From the 16th century on, headscarves were worn by women of varying social status throughout the Netherlands, and the garment later developed into various forms of local headwear. These lived on in the last expressions of traditional costume in certain regions of the Netherlands, as illustrated by my great-great-grandmother Geertje de Koning-van der Giessen (1840-1926), from Rijsoord in Zuid-Holland. Similar local dress can be seen in other European countries, from French Brittany to German mountain villages.
In the context of the history of clothing, specific garments such as the huik and the haik can almost be seen as a screen onto which the received history of this head and body covering t is projected. We can see how the meaning and image of such fashion items is constantly changing.
The most important thing is that we are always aware of who determined the signification and image formation of the past. Nowadays, more and more women, fashion designers and visual artists take control and determine which images and meanings they want to convey with the clothes they wear.
Huik or haik?
16th and 17th-century paintings from the Northern and Southern Netherlands (present day Netherlands and Belgium), including the city of Rotterdam, depict a striking woman’s hooded cloak made of a long woollen cloth – without sleeves or arm openings that starts at the top of the head and usually reaches to the ground
For my research into the history of the huik, I am especially indebted to researchers Bianca du Mortier at the Rijksmuseum, Amsterdam, and Bert Watteeuw, project leader of Rubenssite in Antwerp, who both published articles about it last year in Undressing Rubens: Fashion and Painting in Seventeenth Century Antwerp. I am also indebted to Geeske Kruseman, who has published a new article about the huik in Kostuum magazine:
“In pictures we see a heavy black woollen cloak worn on the head, without closure, often floor-length. The basic shape is a rectangle, with one tightly gathered side resting on top of the head, somewhere between forehead and crown. This huik was a long mantle and head covering in one. It literally protected the woman against cold winters from head to toe, and at the same time formed a black border that nicely framed her face, stature, and clothing.”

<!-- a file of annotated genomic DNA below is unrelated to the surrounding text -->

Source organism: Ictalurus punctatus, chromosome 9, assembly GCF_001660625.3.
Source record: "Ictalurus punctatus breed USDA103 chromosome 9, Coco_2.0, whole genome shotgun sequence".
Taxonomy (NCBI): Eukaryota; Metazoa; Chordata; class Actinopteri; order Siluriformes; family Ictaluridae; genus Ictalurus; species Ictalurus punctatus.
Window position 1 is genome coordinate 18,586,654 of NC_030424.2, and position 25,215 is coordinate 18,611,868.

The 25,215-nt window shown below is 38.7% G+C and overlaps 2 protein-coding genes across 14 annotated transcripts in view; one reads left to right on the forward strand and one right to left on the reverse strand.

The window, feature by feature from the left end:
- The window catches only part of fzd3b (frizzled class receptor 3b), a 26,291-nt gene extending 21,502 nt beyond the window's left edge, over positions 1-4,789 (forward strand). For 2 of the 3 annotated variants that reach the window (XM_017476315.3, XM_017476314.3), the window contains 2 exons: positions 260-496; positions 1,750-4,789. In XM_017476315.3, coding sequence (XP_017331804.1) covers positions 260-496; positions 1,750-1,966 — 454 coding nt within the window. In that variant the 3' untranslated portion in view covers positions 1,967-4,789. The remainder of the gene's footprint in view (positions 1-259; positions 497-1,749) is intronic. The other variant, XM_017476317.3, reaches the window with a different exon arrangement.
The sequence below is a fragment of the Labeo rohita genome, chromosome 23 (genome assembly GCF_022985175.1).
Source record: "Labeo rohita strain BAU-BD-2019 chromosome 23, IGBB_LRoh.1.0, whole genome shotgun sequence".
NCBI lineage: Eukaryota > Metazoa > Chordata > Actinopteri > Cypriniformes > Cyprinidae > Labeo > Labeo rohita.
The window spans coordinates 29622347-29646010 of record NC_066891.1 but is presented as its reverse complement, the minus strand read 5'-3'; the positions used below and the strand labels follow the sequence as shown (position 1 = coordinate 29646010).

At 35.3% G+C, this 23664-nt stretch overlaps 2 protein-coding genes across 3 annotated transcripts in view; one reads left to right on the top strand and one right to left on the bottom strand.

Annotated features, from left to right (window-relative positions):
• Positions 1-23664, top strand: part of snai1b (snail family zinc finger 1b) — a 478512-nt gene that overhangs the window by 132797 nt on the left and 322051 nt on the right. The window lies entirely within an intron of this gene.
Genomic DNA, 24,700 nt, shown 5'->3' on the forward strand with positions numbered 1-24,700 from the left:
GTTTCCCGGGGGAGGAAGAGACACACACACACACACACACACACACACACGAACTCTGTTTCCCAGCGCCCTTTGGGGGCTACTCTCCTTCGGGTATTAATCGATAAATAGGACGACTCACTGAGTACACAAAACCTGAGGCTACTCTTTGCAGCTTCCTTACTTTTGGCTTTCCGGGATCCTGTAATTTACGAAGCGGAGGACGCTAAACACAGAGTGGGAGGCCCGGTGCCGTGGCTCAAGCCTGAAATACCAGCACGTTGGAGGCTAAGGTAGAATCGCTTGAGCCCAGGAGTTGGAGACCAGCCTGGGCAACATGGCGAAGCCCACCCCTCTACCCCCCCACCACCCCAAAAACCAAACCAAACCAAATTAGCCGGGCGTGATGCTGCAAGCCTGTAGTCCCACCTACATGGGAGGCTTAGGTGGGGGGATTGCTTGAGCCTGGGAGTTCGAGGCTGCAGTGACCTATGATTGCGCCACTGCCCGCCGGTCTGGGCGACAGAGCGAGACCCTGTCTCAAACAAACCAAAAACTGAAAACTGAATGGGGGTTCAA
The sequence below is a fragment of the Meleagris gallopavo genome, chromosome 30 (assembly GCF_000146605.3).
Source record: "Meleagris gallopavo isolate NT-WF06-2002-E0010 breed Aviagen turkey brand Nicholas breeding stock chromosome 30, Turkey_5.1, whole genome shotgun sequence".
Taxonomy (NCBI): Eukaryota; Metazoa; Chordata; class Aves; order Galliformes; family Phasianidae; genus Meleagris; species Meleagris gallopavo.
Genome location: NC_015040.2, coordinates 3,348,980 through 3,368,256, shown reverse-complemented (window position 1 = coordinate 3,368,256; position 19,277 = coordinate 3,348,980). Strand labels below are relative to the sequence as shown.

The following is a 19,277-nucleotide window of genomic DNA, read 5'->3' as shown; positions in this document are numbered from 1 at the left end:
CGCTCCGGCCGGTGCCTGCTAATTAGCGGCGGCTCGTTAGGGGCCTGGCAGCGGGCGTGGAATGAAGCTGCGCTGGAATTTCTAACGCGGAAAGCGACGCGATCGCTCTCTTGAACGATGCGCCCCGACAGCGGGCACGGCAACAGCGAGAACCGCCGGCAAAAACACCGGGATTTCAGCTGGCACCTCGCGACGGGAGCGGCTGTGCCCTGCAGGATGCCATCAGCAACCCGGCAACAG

More than 500 years ago, there were a number of variants of the huik in use in the Netherlands – the so-called snavelhuik or beaked huik and the knothuik or bun-pommel huik on top of which a hat could also be worn, called a manto. The oldest known Dutch text to contain this word for a woman’s cloak dates from 1317 – it appears as heucken. The related word huque also appears in the French language in the same period, and even older terms such as hu and huve have been handed down from the 13th century with the meaning cap or head-covering. The word huik as a name for a hooded cloak appears to have been anchored in the Dutch language for a long time, but that does not mean that its origin lies in the Netherlands. Transcultural origins seem more probable. Costume curator Bianca du Mortier, for example, describes a potential link with the North African haik, which could have been introduced into Spain during the Moorish period. This should come as no surprise, since the well-known Dutch ruff collar of white linen batiste, which sits around the necks of many subjects of Dutch portraits, originally came from Spain and was worn by both women and men.
These impressive, but above all impractical, collars are a good example of conspicuous consumption – ostentatiously showing off your wealth, however uncomfortable it may be. They were introduced from Spain to the Southern Netherlands in the second half of the 16th century, spreading from there to the Northern Netherlands. The collars emphasised the status of the wearer, and were worn until around 1640, after which time flat lace collars became fashionable again.
Unfortunately, there are no huiks left, but on the basis of the painted images in which they appear, their rise seems to coincide with the growing Spanish influence in the Netherlands during the 16th century. In order to be able to trace the geography of the cultural journey of the huik, we must mainly rely on visual sources, in addition to some written references.
The oldest image
Until now, it was assumed that one of the first European artists to depict a woman wearing a huik was Albrecht Dürer while travelling through the Low Countries in 1520 to 21. In his travel diary, he also noted how his wife Agnes received 14 cubits of good, thick Harasz along the way to have her own Höcken (huik) made. Haras was the name of a fabric made of silk, wool, and linen, named after the northern French town of Arras, where this fabric was presumably produced.
Coincidentally, I recently came across two even older images of a woman wearing a huik on woodcuts from 1498.